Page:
All companies need financial professionals like controllers to help account for company expenditures and guide future acquisitions, and obtaining the degree needed to become a financial controller is often the first step along this exciting career path. A company’s chief financial officer supports the development of the organization’s strategy and relies on a skilled financial controller to carry out financial plans that align with the strategy. Here is the most common type of degree pursued by future financial controllers, the coursework that best supports success in the career and helpful certifications most often obtained by those on track to becoming corporate controllers.

Most Popular Degree For Financial Controllers

While there are always exceptions, most financial controllers begin their careers with undergraduate degrees in accounting. Some of the duties of senior financial managers include the development of financial statements, expenditure projections and internal auditing. The knowledge needed to perform these duties are extensively covered within most accredited accounting degree programs. The position of controller requires considerable quantitative and analytical abilities, but controllers also need knowledge of management, organizational and broad based business topics. While finance, business administration and management degree programs at many universities cover some of the skills required by controllers, it is often the accounting degree program that delivers the most complete package of career tools for aspiring financial controllers.

Degree Courses That Align With Controllership Duties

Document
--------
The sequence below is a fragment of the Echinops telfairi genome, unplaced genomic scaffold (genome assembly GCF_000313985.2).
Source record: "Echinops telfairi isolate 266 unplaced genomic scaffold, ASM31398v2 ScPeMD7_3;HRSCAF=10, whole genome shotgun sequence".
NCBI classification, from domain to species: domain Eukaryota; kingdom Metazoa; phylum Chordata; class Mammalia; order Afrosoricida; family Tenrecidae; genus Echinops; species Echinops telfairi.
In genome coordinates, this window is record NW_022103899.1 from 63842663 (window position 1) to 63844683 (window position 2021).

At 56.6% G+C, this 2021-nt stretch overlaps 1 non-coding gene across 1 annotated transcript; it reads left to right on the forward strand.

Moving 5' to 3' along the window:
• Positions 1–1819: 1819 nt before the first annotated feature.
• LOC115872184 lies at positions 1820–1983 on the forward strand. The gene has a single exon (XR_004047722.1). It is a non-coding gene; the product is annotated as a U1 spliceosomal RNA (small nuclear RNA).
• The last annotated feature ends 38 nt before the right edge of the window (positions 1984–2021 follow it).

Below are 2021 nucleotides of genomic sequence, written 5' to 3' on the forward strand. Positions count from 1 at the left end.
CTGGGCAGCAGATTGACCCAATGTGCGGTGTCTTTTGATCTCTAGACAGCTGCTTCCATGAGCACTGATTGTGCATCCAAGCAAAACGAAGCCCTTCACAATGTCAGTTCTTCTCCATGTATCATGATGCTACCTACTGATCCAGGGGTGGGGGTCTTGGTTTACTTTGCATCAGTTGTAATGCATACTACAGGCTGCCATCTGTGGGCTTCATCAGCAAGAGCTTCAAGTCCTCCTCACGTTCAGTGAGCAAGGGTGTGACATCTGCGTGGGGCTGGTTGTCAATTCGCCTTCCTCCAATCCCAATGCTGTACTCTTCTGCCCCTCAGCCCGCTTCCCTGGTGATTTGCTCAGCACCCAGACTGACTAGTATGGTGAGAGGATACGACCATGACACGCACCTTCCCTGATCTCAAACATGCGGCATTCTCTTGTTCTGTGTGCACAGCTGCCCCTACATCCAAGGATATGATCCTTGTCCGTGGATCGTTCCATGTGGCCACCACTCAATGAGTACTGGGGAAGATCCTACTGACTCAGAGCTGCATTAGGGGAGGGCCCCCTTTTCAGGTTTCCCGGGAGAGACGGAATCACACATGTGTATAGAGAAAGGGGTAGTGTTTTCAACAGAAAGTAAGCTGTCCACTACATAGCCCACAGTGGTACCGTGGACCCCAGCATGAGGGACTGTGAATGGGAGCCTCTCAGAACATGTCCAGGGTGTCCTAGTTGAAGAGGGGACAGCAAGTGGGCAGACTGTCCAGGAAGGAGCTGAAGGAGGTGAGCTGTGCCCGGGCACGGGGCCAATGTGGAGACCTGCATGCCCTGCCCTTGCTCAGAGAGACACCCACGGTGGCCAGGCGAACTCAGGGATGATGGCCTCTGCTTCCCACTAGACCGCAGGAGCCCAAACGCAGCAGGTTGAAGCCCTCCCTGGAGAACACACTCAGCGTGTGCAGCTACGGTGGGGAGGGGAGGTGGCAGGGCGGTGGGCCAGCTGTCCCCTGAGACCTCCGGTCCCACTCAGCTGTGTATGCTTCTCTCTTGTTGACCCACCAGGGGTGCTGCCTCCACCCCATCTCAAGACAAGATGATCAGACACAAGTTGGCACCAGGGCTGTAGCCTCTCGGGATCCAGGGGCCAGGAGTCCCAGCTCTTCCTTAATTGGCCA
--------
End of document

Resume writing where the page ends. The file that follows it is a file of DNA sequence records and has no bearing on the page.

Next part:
A financial controller’s duties and job responsibilities fall under the categories of management, transactions, reporting and compliance. One of the first courses that an accounting student will take is Principles of Accounting. This class is designed to familiarize students with the role of financial statements and reports within various types of businesses. Accounting information systems courses teach students about industry standard ways of automating accounting systems for greater accuracy, regulatory compliance and efficiency. Financial accounting coursework introduces students to the domestic and international standards for financial reporting of assets, liabilities, revenues and expenses. Ensuring that these reports are compiled correctly by their accounting department is one of the most important aspects of a controller’s job, because mistakes often constitute fraud and invoke legal penalties. Subsequently, controllers direct internal audits of their financial reporting systems to mitigate risks of errors, and they learn how to conduct these functions through specialized auditing courses within their accounting degree programs.

Beneficial Certifications For Financial Controllers

Financial controllers are sometimes called financial managers, but they really hold the responsibilities of chief accountant within their organizations. Financial controllers often spend many years gaining varied experience as accountants, and accountants are required to be licensed to hold public accounting positions. This is why so many controllers hold the certified public accountant designation, according to the American Institute of CPA’s. Other advantageous credentials include Certified Management Accountant (CMA) and Certified Financial Controller (CFC) designations. The CMA designation is used to verify an accountant’s skills in areas like analysis, control and decision support within the finance and accounting discipline. The CFC credential authenticates a controller’s mastery of accounting knowledge areas like forensic accounting, financial statement analysis and risk management.

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If accounting is the unofficial language of business, then financial controllers are some of the chief spokespersons within their organizations. However, the controller position is not one that is achieved over night. Besides the degree needed to become a financial controller, these professionals typically require several years of progressively challenging experience to perform successfully in the position.